CHICAGO — Alexander Graham Bell’s famous quote — “The only difference between success and failure is the ability to take action” — wasn’t directed toward diversity, equity and inclusion (DEI) challenges, but it was at the core of the message two trade show executives provided during a recent International Association of Exhibitions and Events (IAEE) webinar, “Diversity, Equity and Inclusion in the C-Suite.”
Shari Liss, Executive Director, SEMI Foundation, who is responsible for leading the foundation’s DEI initiatives as well as its workforce development program, talked about the DEI Roadmap and Toolkit her organization has developed to help both SEMI and its 2,400 global member companies on their DEI journeys. It includes a comprehensive list of DEI-related assessments, resources and research. “In order to oversee workforce programs, we have to build a diverse pipeline of talent,” Liss said.
“The roadmap makes the case as to why we all need to embrace DEI, describes the process and what to expect as we move into this work as organizations and companies, and provides a framework to accomplish greater DEI, as well as how to evaluate and track that progress,” she said. The Roadmap and Toolkit, which just launched, already has had thousands of downloads. It is free and available to all, not just SEMI and its member companies.
Dave Labuskes, CTS, CAE, RCDD, CEO of the audiovisual and integrated experience association AVIXA, also is a catalyst for change through action on the DEI front. Several years ago AVIXA established a Women’s Council of Volunteers, and in 2018 it formed a Diversity Council — both are grassroots volunteer efforts. After George Floyd’s murder in 2020, his team began investigating how it can more effectively serve the needs of DEI within the AV industry, most of which consists of small businesses that may have DEI initiatives, but not necessarily the resources needed to carry them out effectively.
AVIXA also launched a DEI pledge committing to creating a more diverse, equitable and inclusive AV industry, which more than 1,500 individuals and companies have signed to date. It also has published information and glossaries around inclusive language. “We have a lot of legacy language in the AV industry — like master clock and slave clock, and male/female connectors — that could be hurtful,” he said. AVIXA also has launched a series of webinars to help people understand how DEI can positively affect their business and create added value.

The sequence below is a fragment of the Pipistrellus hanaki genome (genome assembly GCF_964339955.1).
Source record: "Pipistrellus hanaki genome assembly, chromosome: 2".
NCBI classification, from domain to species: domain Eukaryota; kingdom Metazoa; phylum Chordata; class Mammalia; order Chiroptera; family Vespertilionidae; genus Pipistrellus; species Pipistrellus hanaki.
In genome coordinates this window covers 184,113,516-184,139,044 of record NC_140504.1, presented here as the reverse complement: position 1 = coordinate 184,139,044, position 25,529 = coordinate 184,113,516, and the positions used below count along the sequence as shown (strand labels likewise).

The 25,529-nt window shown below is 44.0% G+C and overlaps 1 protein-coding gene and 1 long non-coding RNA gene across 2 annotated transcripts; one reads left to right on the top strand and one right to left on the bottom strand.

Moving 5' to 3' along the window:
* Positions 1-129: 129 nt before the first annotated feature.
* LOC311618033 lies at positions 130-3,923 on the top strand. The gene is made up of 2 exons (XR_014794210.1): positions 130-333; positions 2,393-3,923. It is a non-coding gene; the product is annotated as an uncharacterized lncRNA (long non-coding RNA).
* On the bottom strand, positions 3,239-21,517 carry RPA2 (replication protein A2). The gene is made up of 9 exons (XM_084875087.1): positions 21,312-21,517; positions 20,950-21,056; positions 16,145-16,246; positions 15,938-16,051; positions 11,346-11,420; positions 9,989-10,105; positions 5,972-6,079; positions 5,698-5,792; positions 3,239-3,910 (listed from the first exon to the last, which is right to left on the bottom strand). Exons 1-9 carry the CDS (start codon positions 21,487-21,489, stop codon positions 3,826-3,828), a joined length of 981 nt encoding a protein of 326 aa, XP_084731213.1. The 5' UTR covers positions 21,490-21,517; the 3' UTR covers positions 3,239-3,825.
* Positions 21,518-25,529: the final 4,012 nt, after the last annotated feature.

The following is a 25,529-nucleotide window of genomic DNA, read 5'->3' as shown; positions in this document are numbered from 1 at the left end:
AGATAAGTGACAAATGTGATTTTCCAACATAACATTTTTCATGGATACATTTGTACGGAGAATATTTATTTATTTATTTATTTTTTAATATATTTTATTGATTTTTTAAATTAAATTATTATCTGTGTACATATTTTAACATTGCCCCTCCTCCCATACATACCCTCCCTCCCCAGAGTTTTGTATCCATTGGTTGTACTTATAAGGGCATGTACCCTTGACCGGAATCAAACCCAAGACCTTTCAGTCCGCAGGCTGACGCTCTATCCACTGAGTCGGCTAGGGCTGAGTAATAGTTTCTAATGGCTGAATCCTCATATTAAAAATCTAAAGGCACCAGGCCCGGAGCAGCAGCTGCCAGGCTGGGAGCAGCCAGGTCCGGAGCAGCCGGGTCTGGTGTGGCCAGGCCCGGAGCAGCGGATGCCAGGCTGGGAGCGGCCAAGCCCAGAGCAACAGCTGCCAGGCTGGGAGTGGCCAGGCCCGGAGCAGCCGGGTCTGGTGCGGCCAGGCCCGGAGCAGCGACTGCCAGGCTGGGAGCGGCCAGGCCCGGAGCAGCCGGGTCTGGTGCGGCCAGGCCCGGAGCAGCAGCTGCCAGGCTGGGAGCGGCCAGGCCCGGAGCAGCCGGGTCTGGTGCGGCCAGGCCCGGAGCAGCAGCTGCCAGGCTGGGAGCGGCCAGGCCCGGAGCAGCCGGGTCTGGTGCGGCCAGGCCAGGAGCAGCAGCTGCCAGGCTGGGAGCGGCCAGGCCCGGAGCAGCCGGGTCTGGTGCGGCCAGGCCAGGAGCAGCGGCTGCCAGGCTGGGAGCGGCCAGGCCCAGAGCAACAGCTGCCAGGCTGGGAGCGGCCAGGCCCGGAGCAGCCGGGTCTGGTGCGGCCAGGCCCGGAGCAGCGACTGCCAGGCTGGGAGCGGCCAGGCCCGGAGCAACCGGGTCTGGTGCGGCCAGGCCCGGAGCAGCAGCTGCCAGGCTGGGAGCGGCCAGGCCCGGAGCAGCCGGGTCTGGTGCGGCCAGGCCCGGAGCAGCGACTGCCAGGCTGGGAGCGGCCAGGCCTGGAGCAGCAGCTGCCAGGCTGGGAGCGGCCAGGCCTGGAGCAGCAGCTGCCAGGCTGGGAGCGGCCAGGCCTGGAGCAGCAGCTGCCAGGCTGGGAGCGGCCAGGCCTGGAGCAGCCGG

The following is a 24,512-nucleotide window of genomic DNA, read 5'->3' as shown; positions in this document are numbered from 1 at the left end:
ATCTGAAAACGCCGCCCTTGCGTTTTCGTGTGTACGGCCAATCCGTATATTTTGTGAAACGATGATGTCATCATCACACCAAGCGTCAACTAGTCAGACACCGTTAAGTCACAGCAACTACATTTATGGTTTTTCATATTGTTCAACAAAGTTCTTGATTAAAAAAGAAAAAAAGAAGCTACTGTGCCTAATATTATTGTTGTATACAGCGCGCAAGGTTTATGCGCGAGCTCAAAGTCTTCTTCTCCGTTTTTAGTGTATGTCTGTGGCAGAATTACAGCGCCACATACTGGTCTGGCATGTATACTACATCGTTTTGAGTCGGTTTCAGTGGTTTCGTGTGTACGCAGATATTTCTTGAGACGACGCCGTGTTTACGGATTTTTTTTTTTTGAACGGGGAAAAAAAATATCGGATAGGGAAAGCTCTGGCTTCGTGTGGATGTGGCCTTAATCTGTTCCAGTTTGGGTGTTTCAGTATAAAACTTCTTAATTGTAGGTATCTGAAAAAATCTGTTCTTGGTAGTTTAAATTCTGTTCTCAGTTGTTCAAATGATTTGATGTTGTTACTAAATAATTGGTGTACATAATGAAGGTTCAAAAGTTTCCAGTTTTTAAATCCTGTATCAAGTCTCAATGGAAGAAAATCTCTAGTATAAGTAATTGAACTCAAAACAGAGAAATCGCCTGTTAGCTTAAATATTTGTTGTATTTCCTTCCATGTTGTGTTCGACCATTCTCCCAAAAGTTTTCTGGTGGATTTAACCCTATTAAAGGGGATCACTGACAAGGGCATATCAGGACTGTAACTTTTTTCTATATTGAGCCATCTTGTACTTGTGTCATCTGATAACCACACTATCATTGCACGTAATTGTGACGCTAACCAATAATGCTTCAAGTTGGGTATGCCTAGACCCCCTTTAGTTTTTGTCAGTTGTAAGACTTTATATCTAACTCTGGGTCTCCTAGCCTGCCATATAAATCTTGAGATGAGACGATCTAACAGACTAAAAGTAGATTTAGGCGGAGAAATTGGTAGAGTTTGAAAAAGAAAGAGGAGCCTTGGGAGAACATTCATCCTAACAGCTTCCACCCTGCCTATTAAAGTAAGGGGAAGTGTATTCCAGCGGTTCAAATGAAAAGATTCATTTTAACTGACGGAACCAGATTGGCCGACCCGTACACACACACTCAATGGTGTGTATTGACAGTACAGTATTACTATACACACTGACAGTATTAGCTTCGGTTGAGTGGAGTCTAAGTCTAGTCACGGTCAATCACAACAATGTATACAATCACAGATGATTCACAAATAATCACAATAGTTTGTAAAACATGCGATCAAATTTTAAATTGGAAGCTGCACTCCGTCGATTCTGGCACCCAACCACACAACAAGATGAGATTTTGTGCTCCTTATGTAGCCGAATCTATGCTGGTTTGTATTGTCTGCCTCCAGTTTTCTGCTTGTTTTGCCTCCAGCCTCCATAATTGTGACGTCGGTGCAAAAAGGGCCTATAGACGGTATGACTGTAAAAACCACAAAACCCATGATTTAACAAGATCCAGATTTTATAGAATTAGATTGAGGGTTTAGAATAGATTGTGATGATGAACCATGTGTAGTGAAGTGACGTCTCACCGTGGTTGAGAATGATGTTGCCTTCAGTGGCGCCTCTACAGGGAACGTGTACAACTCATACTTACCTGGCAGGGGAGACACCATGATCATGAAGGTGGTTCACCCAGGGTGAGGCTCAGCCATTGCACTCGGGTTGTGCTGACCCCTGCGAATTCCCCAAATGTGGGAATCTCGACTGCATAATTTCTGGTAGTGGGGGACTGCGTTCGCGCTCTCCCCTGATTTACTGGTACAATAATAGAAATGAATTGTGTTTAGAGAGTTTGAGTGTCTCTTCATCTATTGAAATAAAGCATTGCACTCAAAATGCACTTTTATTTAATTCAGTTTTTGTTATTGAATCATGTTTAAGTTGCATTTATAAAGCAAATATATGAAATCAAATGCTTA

Making the Business Case for DEI
Panel Moderator Gabrielle Weiss, Vice President and Editor-in-Chief, Trade Show Executive, kicked off the discussion by asking the panelists where they began their DEI journeys — and how they made the business case for the importance of tackling DEI in their respective industries to both their constituents and their board members and other key stakeholders.
Liss said, “The best way to sell it to the C-Suite is through data and statistics, because they make a strong business case on why this is so critical.” Her organization began by gathering as much data on workforce development and retention rate strategies as possible, including a recent McKinsey & Company report on how inclusion matters for businesses, which Weiss noted found that the companies with the most diverse leadership were 33% more profitable than their less-diverse counterparts. “There’s a huge body of knowledge demonstrating that diverse teams and companies with leadership from diverse background outperform other companies and have higher rates of creativity, productivity, problem-solving, innovation, and new revenue generation,” Liss added. “By not plugging into this work, you’re actually leaving money on the table.”
DEI Starts in the Home Office
Labuskes said AVIXA started by curated information from experts and industry resources who have experience with these issues on a personal level, including AVIXA’s Diversity Council members. “I don’t think the expectation is that we get it absolutely right” from the beginning, he said. “I think there’s an expectation that we work on it, we try, we listen, we learn, and we iterate.”